Beds raise new challenges

Photo of Dr Renick Peries

Renick Peries, Research Scientist with the Department of Primary Industries in Victoria, reports on work that is tackling hostile subsoils in Southern Australia

Work by Southern Farming Systems (SFS) in the past five years has advanced our understanding of what happens to soil under raised beds.

Raised beds alleviate waterlogging and reduce compaction through controlled traffic. When crops or pastures are grown on beds, the soil in the beds is rapidly re-aerated after heavy rainfall events. These repeated events of wetting and drying, together with biological activity in the root zone, appear to help build aggregates in the soil resulting in reduced soil bulk density, improved porosity and consequently the storage of increased amounts of plant-available water (PAW).

Our work on vertosols (cracking clay soils) has also shown that following the installation of raised beds, the porosity of the soil can improve even below the depth of the initial tillage. Consequently there appears to be an improvement in hydraulic (water) conductivity at depths that would favour movement and storage of PAW.

However, we are yet to successfully address the issue of low harvest indices of crops, which is most likely a result of inadequate PAW during grain-fill to meet the higher demand of bigger crops produced on raised beds.

It has also been observed that although the soil structure at depth under beds is improving, there sometimes appears to be a problem zone under the bed surface that occurs around the furrow depth.

Initially, following the tillage undertaken when the beds were formed, aeration and conductivity increased at this depth. However, if water sits at this depth in the furrow for extended periods, some of the initial benefits appear to reverse.

The saturation of this band of soil can lead to anaerobic conditions, which slow biological activity. The problem is further exacerbated in dispersive soils and it can lead to a decline in macro-porosity. It can also lead to fewer of the large pores that move water rapidly and provide oxygen for root respiration.

In our current work, we are concentrating on achieving the connectivity between the topsoil and subsoil that is crucial to enhancing the soil structure. The incorporation of organic matter, or any other material that could improve and maintain the porosity at that depth, could contribute to this enhancement.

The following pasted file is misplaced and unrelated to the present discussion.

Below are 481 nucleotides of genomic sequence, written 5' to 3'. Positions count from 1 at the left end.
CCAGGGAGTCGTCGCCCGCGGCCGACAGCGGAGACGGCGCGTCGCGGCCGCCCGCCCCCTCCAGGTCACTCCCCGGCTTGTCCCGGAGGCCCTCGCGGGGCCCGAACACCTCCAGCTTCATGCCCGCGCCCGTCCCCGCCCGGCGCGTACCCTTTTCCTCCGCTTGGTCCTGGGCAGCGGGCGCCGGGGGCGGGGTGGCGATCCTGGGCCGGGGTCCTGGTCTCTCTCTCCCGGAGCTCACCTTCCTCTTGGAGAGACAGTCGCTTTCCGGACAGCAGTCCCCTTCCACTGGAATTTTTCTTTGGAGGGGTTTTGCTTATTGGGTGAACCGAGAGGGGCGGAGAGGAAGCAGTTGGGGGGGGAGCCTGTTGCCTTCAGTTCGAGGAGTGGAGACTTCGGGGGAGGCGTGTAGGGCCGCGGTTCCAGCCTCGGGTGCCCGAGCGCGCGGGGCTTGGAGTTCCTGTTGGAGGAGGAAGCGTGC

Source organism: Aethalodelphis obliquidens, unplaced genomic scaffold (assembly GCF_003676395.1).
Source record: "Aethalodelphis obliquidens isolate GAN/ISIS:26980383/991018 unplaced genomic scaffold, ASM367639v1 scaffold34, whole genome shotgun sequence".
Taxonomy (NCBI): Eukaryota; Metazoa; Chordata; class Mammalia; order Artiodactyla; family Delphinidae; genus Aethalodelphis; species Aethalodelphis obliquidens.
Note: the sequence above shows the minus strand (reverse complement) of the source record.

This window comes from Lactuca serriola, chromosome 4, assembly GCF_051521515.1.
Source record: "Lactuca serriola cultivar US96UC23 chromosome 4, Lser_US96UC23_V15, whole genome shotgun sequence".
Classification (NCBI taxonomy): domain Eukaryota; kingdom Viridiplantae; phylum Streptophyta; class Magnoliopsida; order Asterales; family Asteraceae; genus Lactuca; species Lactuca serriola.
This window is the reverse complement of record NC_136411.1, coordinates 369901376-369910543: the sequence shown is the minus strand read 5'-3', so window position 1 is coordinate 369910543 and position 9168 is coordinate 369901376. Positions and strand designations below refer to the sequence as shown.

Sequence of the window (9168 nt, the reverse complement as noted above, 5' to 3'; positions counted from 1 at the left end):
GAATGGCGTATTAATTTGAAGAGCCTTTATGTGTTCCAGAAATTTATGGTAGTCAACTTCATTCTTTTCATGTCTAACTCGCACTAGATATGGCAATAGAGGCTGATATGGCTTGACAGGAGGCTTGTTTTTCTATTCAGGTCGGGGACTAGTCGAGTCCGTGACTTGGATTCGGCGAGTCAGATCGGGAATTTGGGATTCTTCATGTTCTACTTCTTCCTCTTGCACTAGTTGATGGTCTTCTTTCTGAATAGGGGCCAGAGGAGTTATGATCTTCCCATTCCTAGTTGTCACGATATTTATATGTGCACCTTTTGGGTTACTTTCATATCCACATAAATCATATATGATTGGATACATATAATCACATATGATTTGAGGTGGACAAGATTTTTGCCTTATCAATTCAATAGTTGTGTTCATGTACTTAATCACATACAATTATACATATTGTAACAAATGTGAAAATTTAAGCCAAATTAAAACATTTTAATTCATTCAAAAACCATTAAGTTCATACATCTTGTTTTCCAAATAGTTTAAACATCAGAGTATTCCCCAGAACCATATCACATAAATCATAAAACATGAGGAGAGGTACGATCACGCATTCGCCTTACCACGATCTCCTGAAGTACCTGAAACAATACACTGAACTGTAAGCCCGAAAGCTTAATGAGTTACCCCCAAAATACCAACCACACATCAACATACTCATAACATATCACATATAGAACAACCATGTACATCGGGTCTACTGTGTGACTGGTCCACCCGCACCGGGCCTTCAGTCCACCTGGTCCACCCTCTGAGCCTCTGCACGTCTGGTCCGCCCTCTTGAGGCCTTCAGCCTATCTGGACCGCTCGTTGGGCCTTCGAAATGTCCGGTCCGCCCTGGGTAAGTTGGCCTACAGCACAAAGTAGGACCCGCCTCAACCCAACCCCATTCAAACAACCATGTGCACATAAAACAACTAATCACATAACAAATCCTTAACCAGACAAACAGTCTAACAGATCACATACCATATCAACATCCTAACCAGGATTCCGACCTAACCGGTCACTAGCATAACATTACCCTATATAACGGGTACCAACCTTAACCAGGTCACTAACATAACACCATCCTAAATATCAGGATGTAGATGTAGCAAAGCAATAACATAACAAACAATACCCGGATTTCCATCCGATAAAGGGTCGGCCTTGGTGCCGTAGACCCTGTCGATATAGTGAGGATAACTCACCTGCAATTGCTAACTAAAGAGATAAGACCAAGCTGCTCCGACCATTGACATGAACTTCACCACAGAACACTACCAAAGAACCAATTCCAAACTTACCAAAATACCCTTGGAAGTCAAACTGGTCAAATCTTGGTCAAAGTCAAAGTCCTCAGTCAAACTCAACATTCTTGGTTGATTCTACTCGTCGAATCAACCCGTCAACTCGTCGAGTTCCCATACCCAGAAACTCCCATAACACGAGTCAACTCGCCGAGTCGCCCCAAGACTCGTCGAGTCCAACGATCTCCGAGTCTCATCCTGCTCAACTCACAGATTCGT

In 2003, SFS conducted trials at Gnarwarre on slotting the soil with poultry manure and wool scour waste. The operation also makes it possible to use other ameliorants at depth, such as gypsum and straight fertiliser phosphorus, where sodicity or lack of root proliferation were issues.

The results were encouraging, with most treatments giving better yields than the control. In 2004, we also followed a mechanical approach where we attempted to use a slurry of poultry manure in a slot that was created behind the tine of a deep ripper. These treatments clearly showed the qualitative differences brought about in the proliferation of roots and increased biological activity in the subsoil.

As yet there have been no significant yield responses, and this is thought to be the result of sub-optimal rainfall conditions in the last three years.

In 2005 we plan to use two soils to further test our hypothesis and also to test the modified deep ripper on two different subsoils. Both soils are marginally sodic at depth.

However, the soils are different in the amount of clay in the profile. The heavy clay vertosol (Mt Pollock) is just coming out of a lucerne phase and its subsoil structure is very different to the "Moorabool Viaduct" soil (Inverleigh), which is very low in clay in the top 50 centimetres.

We are concentrating mainly on the connectivity between topsoil and the subsoil (10 to 30cm below the surface of beds) and believe that our approach will throw some light on soil specific management options for these problem subsoils.

GRDC Research Code SFS00007
For more information: Dr Renick Peries, 03 5226 4827, renick.peries@dpi.vic.gov.au

[Photo by Brad Collis: Renick Peries: advancing the understanding of what happens to soil under raised beds.]

 

 

 

Photo showing A slurry of poultry manure is slotted into the soil behind the tine of a deep ripperPhoto showing A slurry of poultry manure is slotted into the soil behind the tine of a deep ripper

[Photos: A slurry of poultry manure is slotted into the soil behind the tine of a deep ripper.]

Photo showing Improved root proliferation in the subsoil where poultry manure has been slotted.[Photo: Improved root proliferation in the subsoil where poultry manure has been slotted.]